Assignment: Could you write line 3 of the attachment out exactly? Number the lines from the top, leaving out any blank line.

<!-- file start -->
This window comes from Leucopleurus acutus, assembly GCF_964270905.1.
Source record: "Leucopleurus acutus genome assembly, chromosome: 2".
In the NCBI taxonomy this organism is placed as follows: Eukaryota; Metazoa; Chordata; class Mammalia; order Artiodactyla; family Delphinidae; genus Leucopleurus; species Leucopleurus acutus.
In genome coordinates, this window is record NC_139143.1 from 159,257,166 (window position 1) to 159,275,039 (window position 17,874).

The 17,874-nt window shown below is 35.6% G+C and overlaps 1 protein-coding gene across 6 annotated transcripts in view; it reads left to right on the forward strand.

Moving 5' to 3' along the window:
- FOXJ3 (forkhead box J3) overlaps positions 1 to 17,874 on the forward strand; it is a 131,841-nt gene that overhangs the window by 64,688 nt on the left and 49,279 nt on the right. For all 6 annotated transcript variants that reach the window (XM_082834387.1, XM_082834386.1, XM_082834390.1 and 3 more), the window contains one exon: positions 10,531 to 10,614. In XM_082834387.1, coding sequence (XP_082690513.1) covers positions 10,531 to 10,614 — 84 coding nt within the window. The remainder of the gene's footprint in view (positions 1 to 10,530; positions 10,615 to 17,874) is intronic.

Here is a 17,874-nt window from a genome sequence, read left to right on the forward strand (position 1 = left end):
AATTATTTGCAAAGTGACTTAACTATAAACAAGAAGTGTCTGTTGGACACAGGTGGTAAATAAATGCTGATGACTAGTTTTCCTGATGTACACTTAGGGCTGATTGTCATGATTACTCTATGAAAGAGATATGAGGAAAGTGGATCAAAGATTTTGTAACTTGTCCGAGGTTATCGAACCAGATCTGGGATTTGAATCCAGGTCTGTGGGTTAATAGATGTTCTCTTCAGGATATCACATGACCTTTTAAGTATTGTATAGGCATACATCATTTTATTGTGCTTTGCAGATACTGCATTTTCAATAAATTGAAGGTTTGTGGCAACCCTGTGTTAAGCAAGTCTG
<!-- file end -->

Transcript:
In the NCBI taxonomy this organism is placed as follows: Eukaryota; Metazoa; Chordata; class Mammalia; order Artiodactyla; family Delphinidae; genus Leucopleurus; species Leucopleurus acutus.